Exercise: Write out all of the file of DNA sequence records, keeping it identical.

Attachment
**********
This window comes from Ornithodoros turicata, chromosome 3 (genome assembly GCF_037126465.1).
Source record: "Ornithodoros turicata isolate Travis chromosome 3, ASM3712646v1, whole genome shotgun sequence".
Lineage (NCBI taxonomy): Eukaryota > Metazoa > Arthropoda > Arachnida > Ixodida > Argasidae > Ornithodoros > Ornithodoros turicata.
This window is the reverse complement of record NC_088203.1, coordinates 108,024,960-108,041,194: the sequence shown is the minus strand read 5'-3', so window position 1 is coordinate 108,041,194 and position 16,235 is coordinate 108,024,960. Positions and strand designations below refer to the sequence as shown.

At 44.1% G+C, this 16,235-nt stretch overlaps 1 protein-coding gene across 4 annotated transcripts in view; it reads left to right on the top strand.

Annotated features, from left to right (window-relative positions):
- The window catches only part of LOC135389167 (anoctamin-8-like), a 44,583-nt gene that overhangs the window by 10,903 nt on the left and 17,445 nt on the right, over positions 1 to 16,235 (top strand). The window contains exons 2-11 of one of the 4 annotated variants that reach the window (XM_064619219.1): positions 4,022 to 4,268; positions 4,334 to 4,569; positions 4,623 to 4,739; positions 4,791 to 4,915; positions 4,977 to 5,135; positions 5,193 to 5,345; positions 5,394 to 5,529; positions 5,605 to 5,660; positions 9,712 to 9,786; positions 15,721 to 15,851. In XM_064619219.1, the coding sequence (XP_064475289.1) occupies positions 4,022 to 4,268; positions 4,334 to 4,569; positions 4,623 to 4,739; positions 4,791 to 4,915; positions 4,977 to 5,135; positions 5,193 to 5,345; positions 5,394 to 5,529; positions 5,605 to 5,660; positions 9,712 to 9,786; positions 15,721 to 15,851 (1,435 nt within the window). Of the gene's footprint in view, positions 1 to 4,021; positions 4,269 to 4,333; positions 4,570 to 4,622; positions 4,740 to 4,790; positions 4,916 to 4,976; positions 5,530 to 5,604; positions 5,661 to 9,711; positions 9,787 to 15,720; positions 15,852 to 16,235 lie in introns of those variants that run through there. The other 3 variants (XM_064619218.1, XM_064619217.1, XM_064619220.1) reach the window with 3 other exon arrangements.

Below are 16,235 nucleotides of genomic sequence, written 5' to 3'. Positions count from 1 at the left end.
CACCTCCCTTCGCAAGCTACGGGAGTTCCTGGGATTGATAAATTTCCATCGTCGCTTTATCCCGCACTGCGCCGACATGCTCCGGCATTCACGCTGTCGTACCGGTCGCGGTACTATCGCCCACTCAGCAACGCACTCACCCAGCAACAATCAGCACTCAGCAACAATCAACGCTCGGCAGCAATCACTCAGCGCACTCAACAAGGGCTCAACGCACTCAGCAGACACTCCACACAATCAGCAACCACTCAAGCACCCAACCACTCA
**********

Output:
This window comes from Ornithodoros turicata, chromosome 3 (genome assembly GCF_037126465.1).
Source record: "Ornithodoros turicata isolate Travis chromosome 3, ASM3712646v1, whole genome shotgun sequence".
Lineage (NCBI taxonomy): Eukaryota > Metazoa > Arthropoda > Arachnida > Ixodida > Argasidae > Ornithodoros > Ornithodoros turicata.
This window is the reverse complement of record NC_088203.1, coordinates 108,024,960-108,041,194: the sequence shown is the minus strand read 5'-3', so window position 1 is coordinate 108,041,194 and position 16,235 is coordinate 108,024,960. Positions and strand designations below refer to the sequence as shown.

At 44.1% G+C, this 16,235-nt stretch overlaps 1 protein-coding gene across 4 annotated transcripts in view; it reads left to right on the top strand.

Annotated features, from left to right (window-relative positions):
- The window catches only part of LOC135389167 (anoctamin-8-like), a 44,583-nt gene that overhangs the window by 10,903 nt on the left and 17,445 nt on the right, over positions 1 to 16,235 (top strand). The window contains exons 2-11 of one of the 4 annotated variants that reach the window (XM_064619219.1): positions 4,022 to 4,268; positions 4,334 to 4,569; positions 4,623 to 4,739; positions 4,791 to 4,915; positions 4,977 to 5,135; positions 5,193 to 5,345; positions 5,394 to 5,529; positions 5,605 to 5,660; positions 9,712 to 9,786; positions 15,721 to 15,851. In XM_064619219.1, the coding sequence (XP_064475289.1) occupies positions 4,022 to 4,268; positions 4,334 to 4,569; positions 4,623 to 4,739; positions 4,791 to 4,915; positions 4,977 to 5,135; positions 5,193 to 5,345; positions 5,394 to 5,529; positions 5,605 to 5,660; positions 9,712 to 9,786; positions 15,721 to 15,851 (1,435 nt within the window). Of the gene's footprint in view, positions 1 to 4,021; positions 4,269 to 4,333; positions 4,570 to 4,622; positions 4,740 to 4,790; positions 4,916 to 4,976; positions 5,530 to 5,604; positions 5,661 to 9,711; positions 9,787 to 15,720; positions 15,852 to 16,235 lie in introns of those variants that run through there. The other 3 variants (XM_064619218.1, XM_064619217.1, XM_064619220.1) reach the window with 3 other exon arrangements.

Below are 16,235 nucleotides of genomic sequence, written 5' to 3'. Positions count from 1 at the left end.
CACCTCCCTTCGCAAGCTACGGGAGTTCCTGGGATTGATAAATTTCCATCGTCGCTTTATCCCGCACTGCGCCGACATGCTCCGGCATTCACGCTGTCGTACCGGTCGCGGTACTATCGCCCACTCAGCAACGCACTCACCCAGCAACAATCAGCACTCAGCAACAATCAACGCTCGGCAGCAATCACTCAGCGCACTCAACAAGGGCTCAACGCACTCAGCAGACACTCCACACAATCAGCAACCACTCAAGCACCCAACCACTCA